The other day, I got a shipment of my favorite flour, Azure Market Organics Unbleached Bread Flour. I’ve written about it several times, so I won’t go into detail about it. But if you’ve read this blog, you know I love this flour! It’s so flavorful and wonderful to work with, but until recently, it was out of stock at Azure. They finally got it back in stock and I immediately ordered it. I feel like a kid in a candy store!
I’m excited because this flour has been integral to my flour blends, and with it unavailable, I’ve had to use alternatives. That hasn’t been too much of an issue, but any time you change things up, you need to adjust to the change, and sometimes it takes a few times to get comparable results to what you’re used to, as you tweak hydration, preferment amount, fermentation times, etc. But baking with this flour? It’s like putting on a pair of broken-in shoes. It’s just comfortable, which in turn makes my dough development process comfortable and familiar.
And I’ve realized that a very large part of my progression as a baker has been getting familiar with my ingredients. When you’re used to working with different ingredients, you just know how they’ll react and you can execute your process without having to apply too much conscious thought. Things just become automatic.
I once got in a great conversation with a professional chef. He said that the fundamental difference between him and a home chef is that he knows his ingredients so well that he doesn’t have to think about what he’s cooking. He can just focus entirely on creating his dishes. But more importantly, he said he gets the reps in that build that familiarity. It’s the same way with baking. When you’ve put in the reps, you just know, and as they say, when you know, you know.
As soon as I got my flour, I made the dough for the loaf above. With that loaf, I used a 500% hydration starter (yes you read that right) to ferment a 75-25 Bread/AP flour blend. Final hydration was around 75%. That’s just a basic loaf. But this was a bit of a challenge because I couldn’t do as long a bulk fermentation as I normally do because of time constraints. But knowing this blend and recipe so well, I knew that I could make up for it by doing an extra-long final fermentation. So, this loaf spent about 18 hours in my fridge.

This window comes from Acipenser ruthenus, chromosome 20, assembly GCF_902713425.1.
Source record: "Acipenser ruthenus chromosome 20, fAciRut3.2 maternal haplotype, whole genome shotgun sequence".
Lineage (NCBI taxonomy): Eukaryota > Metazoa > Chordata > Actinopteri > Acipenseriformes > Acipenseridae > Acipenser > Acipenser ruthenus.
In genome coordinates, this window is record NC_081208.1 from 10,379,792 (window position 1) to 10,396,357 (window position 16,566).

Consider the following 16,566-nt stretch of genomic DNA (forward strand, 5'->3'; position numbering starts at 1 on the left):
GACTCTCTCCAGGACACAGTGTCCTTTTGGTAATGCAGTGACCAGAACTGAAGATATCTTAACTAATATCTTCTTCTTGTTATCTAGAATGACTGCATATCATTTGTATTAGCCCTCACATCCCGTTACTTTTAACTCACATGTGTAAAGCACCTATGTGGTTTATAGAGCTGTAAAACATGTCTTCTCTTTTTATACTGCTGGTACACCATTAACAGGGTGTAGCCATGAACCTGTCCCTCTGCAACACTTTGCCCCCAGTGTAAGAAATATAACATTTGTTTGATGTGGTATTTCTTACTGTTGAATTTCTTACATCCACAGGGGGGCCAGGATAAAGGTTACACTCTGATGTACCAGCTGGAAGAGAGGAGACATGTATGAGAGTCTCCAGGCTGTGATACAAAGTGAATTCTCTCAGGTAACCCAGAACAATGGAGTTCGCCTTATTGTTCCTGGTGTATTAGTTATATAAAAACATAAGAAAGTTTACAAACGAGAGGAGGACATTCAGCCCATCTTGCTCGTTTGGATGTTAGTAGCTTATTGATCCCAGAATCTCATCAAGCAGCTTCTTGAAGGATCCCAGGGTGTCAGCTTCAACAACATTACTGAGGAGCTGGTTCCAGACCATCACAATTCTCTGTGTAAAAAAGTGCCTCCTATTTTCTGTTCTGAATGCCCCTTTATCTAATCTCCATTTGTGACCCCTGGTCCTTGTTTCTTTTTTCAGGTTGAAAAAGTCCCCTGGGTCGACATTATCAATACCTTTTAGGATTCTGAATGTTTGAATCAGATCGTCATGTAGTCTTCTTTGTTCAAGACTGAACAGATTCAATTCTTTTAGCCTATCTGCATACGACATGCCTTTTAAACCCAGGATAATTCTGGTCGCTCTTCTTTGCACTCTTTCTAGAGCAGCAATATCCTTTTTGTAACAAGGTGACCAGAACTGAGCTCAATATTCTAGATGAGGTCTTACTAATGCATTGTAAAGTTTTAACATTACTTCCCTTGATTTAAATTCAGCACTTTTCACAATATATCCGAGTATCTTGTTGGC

When I checked it baking through my oven’s window, I just smiled and gave a sigh of pure satisfaction. I just nodded and said, “Mm-mm-mm, how sweet it is!” Then when I removed it from the oven, I was giddy. I saw how much the loaf had expanded, and I knew it was going to turn out great. Yes, it has a nice, open crumb, but more importantly, the dough was fully fermented and in no place was dense. So satisfying…
Like many other bloggers, I often talk about experimenting with different ingredients. I think that’s part of the process of developing skill. And while experimentation is great, getting reps in and learning what ingredients work best for you is just as important.
You introduced me to this flour, as you had the only review of it on the entire internet. That was a few years ago. As soon as the Ukrainian war broke out I ordered 150lbs in preparation for shortages. That’s been an investment I do NOT regret! Still thanking you for the tip.
Wow! So glad you were able to get some! When I finally got my shipment and made some dough, it felt SO good working with that flour! Most of my techniques were built around that flour! It’s the best!